By Theophilus Chuma
A human-trafficking victim has opened up on the torture that Zimbabweans are being subjected to in Oman, with revelations that a colleague desperately hangs to life by a thread as her employers are demanding close to US$3 000 for her release.
Deceived into slavery and sold for US$ 2 000 This is the story of women who are being lured for supposed lucrative opportunities as domestic helpers in Oman.
The country has become an unregulated black-market targeting girls and women.
Since 2013, the media has been awash with stories of migrant workers being abused in the Middle East.
Nine years down the line, the setting is the same and the stories are similar as more reports emerge of abuse, dehumanisation and gross underpayment of migrant workers in Oman.
Those lucky to escape describe the prevailing conditions in the gulf state as an encounter with hell.
“I thought of committing suicide because what was happening to me was just too much. The conditions were just worse. They would not give me food and sometimes they would go for two days and lock the fridge. They did not allow me to bath with soap. For the five months i was there i was never allowed to go out. I worked 19 hours with no rest,” she lamented.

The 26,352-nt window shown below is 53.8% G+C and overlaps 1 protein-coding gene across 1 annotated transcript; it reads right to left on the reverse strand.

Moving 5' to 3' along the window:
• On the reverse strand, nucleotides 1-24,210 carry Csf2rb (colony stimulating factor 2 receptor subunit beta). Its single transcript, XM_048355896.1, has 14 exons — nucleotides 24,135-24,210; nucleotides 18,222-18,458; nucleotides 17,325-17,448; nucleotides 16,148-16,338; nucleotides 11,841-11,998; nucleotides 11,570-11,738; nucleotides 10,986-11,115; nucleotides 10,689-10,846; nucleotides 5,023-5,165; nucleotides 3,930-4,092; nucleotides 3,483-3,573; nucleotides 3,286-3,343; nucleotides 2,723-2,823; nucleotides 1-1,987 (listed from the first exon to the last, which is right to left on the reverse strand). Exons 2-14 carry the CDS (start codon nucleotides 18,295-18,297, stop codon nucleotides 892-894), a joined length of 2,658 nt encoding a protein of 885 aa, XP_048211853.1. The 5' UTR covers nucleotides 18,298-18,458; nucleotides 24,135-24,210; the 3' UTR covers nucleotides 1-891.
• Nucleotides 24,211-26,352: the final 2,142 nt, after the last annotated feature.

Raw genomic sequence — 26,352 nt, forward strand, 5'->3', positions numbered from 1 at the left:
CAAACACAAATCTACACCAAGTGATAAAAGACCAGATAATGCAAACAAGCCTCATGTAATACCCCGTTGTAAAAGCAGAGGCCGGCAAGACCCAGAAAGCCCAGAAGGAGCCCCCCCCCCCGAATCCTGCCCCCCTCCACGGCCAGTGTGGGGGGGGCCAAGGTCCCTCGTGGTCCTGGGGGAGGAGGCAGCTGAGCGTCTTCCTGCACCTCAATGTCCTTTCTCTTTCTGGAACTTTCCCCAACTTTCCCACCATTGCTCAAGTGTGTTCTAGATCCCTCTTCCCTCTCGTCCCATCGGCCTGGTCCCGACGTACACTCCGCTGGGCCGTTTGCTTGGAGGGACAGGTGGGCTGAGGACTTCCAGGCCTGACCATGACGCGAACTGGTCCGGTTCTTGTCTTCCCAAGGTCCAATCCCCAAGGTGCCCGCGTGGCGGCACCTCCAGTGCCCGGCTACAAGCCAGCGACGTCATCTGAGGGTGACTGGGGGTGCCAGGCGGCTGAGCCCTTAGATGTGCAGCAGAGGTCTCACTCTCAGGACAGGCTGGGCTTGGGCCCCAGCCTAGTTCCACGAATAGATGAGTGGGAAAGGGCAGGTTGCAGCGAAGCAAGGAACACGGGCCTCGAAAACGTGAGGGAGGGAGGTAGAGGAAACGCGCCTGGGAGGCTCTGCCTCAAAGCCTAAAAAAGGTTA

Rutendo, not her real name, is fortunate to have survived this ordeal, but this is the torment that women are being subjected to with at least 100 Zimbabweans trapped as domestic workers in Oman.
She tells us of one of her friends Sekai who is staring death in the face as her employers are demanding a refund of US$3 000 for her release.
“Sekai is dying but the employers do not want to release her. I heard that even in her sick condition they are beating her,” she said.
This is the grim reality faced by foreign migrant workers who are tied to their employers under the notorious Kafala system, a process which bonds a migrant worker to her employer until they are able to pay off what are termed sponsorship fees for their travel.
Rutendo exposes the cunning nature of the recruiting agents.
“My agent told me I was going to Ethiopia for a job there. Later it changed to Dubai, and i only found out i was going to Oman the day i was supposed to travel. They gave me a fake contract of which when i got to Oman my employer said this doesn’t work. Because they had bought me,” said Rutendo.
Dreams of brighter days slowly turned into her worst nightmare.
Rutendo escaped Oman last week and arrived in Zimbabwe this Saturday, with only a small bag to show for her troubles.
For her, life in Oman was but a parade of shuttered dreams.